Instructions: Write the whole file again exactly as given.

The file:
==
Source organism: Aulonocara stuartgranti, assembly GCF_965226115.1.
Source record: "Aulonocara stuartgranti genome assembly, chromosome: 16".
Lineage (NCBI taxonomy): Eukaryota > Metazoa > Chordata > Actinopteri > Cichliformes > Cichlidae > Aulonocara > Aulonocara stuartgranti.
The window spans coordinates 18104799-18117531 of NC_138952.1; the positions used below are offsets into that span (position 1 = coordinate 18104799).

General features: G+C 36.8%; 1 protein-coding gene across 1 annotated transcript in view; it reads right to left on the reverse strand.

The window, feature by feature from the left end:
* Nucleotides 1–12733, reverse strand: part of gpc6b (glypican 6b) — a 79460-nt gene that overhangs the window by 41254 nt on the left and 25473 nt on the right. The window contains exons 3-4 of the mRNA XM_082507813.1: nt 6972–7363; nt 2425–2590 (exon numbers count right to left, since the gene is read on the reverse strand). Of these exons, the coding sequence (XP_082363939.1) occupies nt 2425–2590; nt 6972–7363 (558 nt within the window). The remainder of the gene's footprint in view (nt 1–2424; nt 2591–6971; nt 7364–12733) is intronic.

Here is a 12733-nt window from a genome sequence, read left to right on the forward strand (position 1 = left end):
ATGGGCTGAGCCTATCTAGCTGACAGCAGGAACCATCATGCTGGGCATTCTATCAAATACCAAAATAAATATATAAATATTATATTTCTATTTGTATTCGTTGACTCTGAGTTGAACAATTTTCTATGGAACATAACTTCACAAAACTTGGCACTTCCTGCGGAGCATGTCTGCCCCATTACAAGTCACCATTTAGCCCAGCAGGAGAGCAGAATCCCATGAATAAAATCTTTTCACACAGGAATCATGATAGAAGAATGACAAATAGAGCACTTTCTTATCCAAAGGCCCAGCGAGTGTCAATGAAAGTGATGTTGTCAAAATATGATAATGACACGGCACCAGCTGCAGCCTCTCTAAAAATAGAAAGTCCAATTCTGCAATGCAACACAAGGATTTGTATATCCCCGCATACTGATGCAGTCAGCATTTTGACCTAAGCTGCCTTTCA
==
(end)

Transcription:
Source organism: Aulonocara stuartgranti, assembly GCF_965226115.1.
Source record: "Aulonocara stuartgranti genome assembly, chromosome: 16".
Lineage (NCBI taxonomy): Eukaryota > Metazoa > Chordata > Actinopteri > Cichliformes > Cichlidae > Aulonocara > Aulonocara stuartgranti.
The window spans coordinates 18104799-18117531 of NC_138952.1; the positions used below are offsets into that span (position 1 = coordinate 18104799).

General features: G+C 36.8%; 1 protein-coding gene across 1 annotated transcript in view; it reads right to left on the reverse strand.

The window, feature by feature from the left end:
* Nucleotides 1–12733, reverse strand: part of gpc6b (glypican 6b) — a 79460-nt gene that overhangs the window by 41254 nt on the left and 25473 nt on the right. The window contains exons 3-4 of the mRNA XM_082507813.1: nt 6972–7363; nt 2425–2590 (exon numbers count right to left, since the gene is read on the reverse strand). Of these exons, the coding sequence (XP_082363939.1) occupies nt 2425–2590; nt 6972–7363 (558 nt within the window). The remainder of the gene's footprint in view (nt 1–2424; nt 2591–6971; nt 7364–12733) is intronic.

Here is a 12733-nt window from a genome sequence, read left to right on the forward strand (position 1 = left end):
ATGGGCTGAGCCTATCTAGCTGACAGCAGGAACCATCATGCTGGGCATTCTATCAAATACCAAAATAAATATATAAATATTATATTTCTATTTGTATTCGTTGACTCTGAGTTGAACAATTTTCTATGGAACATAACTTCACAAAACTTGGCACTTCCTGCGGAGCATGTCTGCCCCATTACAAGTCACCATTTAGCCCAGCAGGAGAGCAGAATCCCATGAATAAAATCTTTTCACACAGGAATCATGATAGAAGAATGACAAATAGAGCACTTTCTTATCCAAAGGCCCAGCGAGTGTCAATGAAAGTGATGTTGTCAAAATATGATAATGACACGGCACCAGCTGCAGCCTCTCTAAAAATAGAAAGTCCAATTCTGCAATGCAACACAAGGATTTGTATATCCCCGCATACTGATGCAGTCAGCATTTTGACCTAAGCTGCCTTTCA